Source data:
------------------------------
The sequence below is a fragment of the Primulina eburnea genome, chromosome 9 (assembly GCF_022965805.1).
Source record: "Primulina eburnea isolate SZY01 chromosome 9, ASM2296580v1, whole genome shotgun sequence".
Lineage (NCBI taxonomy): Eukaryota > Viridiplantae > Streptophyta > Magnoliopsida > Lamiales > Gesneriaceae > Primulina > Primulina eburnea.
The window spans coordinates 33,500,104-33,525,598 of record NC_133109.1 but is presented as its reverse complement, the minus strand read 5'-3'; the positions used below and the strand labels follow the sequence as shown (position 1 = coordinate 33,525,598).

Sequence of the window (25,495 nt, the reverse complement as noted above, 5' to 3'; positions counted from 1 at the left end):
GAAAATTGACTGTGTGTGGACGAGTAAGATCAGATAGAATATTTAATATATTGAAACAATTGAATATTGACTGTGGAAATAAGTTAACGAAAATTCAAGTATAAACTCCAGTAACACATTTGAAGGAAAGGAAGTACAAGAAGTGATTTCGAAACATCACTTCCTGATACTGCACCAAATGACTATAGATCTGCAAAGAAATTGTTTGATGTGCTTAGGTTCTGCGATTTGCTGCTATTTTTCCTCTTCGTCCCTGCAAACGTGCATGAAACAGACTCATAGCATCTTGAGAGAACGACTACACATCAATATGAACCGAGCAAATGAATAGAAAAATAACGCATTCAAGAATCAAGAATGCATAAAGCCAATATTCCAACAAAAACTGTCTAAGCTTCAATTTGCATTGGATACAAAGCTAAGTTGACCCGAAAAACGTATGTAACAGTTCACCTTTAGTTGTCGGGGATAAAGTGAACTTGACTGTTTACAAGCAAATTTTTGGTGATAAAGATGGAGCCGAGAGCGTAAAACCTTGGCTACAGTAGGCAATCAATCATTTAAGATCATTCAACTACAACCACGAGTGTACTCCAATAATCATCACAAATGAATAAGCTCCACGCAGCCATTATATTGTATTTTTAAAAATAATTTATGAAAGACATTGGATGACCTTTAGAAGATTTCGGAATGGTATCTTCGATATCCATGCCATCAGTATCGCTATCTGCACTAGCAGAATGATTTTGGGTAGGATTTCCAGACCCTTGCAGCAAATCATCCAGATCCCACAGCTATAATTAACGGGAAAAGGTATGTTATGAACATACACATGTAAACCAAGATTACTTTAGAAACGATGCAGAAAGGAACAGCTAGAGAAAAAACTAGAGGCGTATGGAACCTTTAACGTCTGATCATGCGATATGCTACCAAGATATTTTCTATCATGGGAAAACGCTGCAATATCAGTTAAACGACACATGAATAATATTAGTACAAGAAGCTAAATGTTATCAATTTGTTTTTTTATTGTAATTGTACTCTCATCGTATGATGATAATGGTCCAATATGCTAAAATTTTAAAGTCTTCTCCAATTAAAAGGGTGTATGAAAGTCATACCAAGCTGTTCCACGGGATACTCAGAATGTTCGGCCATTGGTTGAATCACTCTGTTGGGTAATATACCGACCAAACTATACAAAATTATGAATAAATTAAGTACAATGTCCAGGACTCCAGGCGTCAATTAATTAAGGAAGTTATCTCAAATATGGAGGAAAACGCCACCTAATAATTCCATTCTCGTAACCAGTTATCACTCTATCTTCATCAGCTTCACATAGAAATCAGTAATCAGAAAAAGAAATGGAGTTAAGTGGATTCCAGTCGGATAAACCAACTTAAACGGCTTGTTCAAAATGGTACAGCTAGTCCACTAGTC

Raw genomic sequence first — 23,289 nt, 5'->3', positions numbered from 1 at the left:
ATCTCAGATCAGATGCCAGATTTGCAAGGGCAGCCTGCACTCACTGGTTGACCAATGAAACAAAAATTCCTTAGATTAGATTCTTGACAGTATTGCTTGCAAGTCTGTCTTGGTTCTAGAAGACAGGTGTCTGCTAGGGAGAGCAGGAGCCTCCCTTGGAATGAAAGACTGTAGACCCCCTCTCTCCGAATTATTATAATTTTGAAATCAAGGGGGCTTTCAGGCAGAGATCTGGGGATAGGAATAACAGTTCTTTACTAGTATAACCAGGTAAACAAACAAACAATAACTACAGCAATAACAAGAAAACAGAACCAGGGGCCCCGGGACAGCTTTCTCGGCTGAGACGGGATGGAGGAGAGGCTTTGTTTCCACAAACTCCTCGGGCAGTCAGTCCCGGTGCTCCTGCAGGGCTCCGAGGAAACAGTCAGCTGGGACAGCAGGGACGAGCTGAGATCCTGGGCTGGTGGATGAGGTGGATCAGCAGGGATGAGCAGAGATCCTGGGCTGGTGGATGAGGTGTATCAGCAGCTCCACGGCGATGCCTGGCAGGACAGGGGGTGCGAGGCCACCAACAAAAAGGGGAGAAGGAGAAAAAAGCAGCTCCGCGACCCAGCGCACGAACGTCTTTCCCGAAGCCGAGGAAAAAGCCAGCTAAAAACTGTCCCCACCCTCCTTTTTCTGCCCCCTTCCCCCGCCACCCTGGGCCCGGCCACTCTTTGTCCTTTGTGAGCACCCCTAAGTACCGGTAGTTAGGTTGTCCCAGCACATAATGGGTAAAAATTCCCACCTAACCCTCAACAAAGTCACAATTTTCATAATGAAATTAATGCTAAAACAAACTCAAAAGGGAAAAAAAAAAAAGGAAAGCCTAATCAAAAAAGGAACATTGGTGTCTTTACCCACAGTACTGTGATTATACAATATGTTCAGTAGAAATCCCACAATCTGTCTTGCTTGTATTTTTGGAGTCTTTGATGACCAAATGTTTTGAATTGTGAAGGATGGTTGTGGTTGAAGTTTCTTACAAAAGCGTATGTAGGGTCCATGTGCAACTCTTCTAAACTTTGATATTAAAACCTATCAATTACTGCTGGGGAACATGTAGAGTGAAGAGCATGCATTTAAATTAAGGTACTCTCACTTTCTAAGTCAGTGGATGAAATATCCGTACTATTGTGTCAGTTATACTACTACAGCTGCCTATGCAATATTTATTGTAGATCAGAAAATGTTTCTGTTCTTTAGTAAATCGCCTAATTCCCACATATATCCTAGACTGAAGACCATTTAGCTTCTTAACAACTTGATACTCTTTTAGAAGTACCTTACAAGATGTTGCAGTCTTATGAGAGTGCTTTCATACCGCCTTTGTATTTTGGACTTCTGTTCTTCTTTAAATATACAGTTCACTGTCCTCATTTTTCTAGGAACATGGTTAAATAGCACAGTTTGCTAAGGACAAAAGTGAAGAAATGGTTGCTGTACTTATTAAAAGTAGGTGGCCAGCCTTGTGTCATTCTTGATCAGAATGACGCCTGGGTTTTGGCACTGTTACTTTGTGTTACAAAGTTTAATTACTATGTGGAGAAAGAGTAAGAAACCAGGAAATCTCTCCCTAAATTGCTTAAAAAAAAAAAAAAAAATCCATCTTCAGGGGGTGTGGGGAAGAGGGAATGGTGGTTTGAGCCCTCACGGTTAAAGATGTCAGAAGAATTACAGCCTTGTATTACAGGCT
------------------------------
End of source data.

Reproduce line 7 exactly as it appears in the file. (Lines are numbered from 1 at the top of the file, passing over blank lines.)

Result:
Raw genomic sequence first — 23,289 nt, 5'->3', positions numbered from 1 at the left: